Though, not everyone here has pain.

    Barb
     
  16. Effi

    Effi Senior Member

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    I have the same reservations about this as @duncan. I don't currently have pain, I don't have fibromyalgia, and I don't have depression, but still a doctor thought I should take Cymbalta. When I asked why, as I don't have a pain problem, his answer was something along the lines of: 'Well, if you don't WANT to get better then don't take it.' As if it's some magical pill that will take away all your other symptoms too. And I've heard similar stories more than once from different patients.

    Don't get me wrong, if it helps people with neuro-pain, I'm all for it. It's just that it can provoke more confusion in an already very confusing diagnosis.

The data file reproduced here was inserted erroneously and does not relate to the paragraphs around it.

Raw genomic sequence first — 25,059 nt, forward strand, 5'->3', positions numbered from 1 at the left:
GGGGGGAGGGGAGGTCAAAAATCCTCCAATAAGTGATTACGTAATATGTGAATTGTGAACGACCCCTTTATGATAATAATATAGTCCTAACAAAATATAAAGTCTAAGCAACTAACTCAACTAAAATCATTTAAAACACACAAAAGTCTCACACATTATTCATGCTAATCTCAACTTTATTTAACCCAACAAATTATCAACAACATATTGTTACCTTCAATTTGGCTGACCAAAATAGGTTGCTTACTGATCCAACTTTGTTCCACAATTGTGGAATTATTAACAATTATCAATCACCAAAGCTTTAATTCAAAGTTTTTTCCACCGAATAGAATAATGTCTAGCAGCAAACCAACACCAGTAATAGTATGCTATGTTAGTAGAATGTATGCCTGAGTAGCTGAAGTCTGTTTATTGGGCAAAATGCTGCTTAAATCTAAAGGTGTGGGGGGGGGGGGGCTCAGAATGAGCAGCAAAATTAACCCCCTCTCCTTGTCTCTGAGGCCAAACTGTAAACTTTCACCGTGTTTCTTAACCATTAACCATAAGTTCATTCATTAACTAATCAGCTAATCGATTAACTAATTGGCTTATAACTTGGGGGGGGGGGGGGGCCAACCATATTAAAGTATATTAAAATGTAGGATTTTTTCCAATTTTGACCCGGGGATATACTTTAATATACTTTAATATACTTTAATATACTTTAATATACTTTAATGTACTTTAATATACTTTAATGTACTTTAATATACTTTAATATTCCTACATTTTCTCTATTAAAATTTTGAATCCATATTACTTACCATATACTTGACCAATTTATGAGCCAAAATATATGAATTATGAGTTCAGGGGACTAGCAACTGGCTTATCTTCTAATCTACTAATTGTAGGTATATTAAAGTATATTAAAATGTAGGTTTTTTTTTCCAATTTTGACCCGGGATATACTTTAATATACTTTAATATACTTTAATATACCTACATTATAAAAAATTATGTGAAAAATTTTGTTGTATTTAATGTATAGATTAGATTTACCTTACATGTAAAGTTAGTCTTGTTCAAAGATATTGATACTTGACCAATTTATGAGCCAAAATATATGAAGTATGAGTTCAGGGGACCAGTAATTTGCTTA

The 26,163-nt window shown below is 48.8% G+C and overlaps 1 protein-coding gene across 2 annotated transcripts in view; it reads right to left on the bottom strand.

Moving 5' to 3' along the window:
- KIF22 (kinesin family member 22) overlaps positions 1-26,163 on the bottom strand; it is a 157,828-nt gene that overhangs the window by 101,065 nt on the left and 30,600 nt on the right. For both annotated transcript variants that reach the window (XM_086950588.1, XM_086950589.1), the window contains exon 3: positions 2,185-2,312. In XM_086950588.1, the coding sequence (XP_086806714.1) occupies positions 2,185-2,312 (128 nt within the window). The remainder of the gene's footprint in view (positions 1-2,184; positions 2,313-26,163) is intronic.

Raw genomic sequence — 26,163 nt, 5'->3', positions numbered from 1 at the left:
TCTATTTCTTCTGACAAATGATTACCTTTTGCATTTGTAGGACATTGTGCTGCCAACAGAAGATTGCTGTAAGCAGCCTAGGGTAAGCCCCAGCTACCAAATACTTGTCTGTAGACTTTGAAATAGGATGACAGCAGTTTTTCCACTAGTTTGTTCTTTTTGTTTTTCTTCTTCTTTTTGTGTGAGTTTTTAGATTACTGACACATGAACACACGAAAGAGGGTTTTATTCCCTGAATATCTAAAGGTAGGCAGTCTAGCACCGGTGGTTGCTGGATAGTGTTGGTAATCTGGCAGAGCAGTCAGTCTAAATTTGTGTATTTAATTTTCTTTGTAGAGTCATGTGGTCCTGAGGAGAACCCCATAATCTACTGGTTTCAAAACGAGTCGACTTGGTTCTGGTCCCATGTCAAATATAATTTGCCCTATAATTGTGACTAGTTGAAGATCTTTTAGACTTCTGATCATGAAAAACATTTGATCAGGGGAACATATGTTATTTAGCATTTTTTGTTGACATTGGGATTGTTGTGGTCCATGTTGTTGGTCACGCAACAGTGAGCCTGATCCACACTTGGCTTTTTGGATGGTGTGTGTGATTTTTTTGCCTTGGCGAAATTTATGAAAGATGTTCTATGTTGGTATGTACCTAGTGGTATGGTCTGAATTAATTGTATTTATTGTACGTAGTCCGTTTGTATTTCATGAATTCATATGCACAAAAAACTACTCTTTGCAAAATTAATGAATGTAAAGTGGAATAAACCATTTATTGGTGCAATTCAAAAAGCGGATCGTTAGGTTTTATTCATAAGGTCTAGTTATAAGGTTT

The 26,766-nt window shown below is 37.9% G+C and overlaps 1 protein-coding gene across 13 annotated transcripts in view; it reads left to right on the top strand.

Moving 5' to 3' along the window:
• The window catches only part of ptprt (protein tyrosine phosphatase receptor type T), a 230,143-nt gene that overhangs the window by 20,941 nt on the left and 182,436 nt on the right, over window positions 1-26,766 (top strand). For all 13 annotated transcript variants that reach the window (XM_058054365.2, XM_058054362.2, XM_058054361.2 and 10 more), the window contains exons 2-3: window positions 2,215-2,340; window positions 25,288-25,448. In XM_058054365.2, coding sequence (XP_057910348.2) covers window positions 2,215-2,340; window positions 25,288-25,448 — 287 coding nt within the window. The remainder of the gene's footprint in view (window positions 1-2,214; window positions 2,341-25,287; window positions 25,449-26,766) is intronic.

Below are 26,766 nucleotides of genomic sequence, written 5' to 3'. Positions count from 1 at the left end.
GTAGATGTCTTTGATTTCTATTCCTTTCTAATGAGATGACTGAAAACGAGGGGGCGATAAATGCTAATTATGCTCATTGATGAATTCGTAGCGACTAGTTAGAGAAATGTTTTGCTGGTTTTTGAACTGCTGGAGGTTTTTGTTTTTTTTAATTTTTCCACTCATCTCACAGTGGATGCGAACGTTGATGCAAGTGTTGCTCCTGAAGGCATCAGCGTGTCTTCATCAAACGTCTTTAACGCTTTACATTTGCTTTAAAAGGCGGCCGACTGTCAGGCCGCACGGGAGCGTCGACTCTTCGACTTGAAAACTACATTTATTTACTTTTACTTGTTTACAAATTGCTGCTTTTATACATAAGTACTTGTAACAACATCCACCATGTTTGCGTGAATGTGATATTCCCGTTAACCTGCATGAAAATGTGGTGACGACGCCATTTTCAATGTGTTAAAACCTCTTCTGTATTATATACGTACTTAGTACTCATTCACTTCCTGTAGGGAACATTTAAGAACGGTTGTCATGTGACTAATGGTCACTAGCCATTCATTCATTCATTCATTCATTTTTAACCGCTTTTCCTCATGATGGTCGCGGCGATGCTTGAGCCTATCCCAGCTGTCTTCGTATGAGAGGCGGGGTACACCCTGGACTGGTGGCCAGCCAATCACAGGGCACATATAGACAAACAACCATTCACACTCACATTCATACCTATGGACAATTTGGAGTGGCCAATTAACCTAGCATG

17. charles shepherd

    charles shepherd Senior Member

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    I'm afraid that a significant proportion of my medical colleagues still think that ME/CFS is a form of atypical depression and should therefore be treated with antidepressants - even though there is no evidence from clinical trials involving drugs like fluoxetine (Prozac) to show that these drugs have any effect on the underlying disease process in ME/CFS.
     
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  18. duncan

    duncan Senior Member

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    Correct me if I am wrong @charles shepherd , but isn't this article suggesting doing the very thing you are wondering about on behalf of your colleagues - treating ME/CFS with antidepressants?

    Moreover, if the tie between ME and depression wasn't so frequently re-enforced, maybe your colleagues would stop feeling that way. You are welcome to double check my math, but it appears to me that in the body of the text ME/CFS is mentioned 8 times, a variation of depression/antidepressant 6 times.